Midsommar ★★★★½

After days of thought and dissection I have come to love the pure craftsmanship and storytelling Ari Aster accomplishes in Midsommar. Originally I was taken back by Midsommar feeling a tad disappointed because of my love for Hereditary, and that's my fault for going in expecting it to be like one of my favorite horror films of all time. While I do strongly believe that Hereditary is the overall better film, I still see Midsommar as a triumph in filmmaking.

Ari Aster continues to brilliantly explore the idea of grief in this film, while also establishing other ideas such as relationship issues and the fear/fascination of differing cultures. Ari Aster also ups his directorial artistry in Midsommar by providing a grander scale than Hereditary, which is aided by the beautiful cinematography attributed to Pawel Pogorzelski, and the atmospheric production design by Henrik Svensson.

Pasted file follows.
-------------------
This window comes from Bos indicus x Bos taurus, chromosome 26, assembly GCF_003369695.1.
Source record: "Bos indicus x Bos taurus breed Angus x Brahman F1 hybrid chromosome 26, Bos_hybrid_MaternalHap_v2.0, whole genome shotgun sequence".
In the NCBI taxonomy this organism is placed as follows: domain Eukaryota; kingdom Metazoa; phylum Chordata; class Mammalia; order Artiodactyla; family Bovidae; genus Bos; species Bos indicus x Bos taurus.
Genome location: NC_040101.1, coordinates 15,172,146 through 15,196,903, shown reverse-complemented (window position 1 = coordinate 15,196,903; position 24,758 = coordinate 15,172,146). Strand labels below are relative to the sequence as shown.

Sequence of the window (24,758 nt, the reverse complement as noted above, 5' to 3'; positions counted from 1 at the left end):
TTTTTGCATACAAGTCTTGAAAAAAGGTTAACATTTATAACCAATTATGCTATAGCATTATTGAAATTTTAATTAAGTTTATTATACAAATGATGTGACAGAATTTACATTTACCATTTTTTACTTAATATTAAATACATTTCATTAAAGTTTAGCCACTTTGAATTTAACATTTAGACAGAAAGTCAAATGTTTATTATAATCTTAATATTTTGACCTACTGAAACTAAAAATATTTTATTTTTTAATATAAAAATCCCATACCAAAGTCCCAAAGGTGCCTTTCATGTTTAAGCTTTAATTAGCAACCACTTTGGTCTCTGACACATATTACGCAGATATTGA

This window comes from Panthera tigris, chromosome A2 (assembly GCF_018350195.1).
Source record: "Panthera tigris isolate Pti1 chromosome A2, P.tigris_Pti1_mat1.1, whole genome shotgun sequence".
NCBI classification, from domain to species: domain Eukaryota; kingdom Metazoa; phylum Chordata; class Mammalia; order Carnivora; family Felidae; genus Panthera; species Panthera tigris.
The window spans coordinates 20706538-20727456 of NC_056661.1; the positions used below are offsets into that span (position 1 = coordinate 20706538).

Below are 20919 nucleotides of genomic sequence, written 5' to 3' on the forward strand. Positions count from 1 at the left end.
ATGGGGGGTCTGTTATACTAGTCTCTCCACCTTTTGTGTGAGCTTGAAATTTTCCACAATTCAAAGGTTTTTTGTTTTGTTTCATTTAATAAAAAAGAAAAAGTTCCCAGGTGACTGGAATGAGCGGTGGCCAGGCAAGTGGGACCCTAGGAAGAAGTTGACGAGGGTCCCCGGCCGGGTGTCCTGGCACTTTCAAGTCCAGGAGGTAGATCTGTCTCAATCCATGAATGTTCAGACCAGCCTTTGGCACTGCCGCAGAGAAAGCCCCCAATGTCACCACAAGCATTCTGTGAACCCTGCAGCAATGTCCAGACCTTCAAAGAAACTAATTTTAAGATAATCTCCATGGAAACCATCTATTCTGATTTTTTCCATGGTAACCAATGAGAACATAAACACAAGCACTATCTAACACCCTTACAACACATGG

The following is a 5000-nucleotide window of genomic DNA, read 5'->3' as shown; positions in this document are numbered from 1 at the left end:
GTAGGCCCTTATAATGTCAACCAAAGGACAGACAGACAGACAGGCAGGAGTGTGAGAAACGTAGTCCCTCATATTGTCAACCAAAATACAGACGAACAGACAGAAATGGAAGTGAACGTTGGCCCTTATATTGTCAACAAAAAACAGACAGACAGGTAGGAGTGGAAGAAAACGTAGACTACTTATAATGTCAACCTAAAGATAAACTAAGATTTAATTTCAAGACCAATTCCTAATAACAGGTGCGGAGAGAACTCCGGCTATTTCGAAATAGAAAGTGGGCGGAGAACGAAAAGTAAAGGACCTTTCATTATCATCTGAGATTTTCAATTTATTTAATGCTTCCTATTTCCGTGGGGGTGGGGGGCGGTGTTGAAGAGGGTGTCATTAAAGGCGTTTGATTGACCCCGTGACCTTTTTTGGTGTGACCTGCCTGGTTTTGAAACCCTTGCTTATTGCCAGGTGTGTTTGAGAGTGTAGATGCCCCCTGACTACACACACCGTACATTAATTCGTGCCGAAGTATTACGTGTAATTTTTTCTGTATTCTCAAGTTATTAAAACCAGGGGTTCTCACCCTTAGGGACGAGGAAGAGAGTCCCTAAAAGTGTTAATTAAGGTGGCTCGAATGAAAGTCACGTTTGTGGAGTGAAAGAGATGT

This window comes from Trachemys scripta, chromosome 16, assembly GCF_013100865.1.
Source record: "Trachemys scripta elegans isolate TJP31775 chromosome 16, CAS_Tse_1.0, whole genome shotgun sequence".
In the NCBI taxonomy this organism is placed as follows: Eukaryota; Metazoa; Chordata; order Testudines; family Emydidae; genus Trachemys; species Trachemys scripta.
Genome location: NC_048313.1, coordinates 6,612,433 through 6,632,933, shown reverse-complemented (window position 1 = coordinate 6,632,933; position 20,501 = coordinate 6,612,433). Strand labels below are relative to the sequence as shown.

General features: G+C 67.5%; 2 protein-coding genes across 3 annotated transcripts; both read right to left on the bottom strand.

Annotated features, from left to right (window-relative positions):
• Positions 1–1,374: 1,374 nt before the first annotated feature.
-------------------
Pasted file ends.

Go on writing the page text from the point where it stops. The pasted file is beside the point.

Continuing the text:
However, a lot of credit goes to the films cast who ground the film with their depth and personality. Florence Pugh gives one of the best performances of the year and sadly will most likely be ignored this awards season. Along side her though is Jack Reynor who definitely is put through a lot in the film and handles it very nicely. One thing that is spectacular is how the whole cast commits to the film no matter how crazy it gets, even the people in the background fully give in to their character's.

    Midsommar is definitely not for the faint of heart. It is a little too long and does focus on some unnecessary plot points, however it truly is a film like no other. Love it or hate, you won't be able to stop talking and thinking about it, especially those last 30 minutes which stuck with me as true terror.

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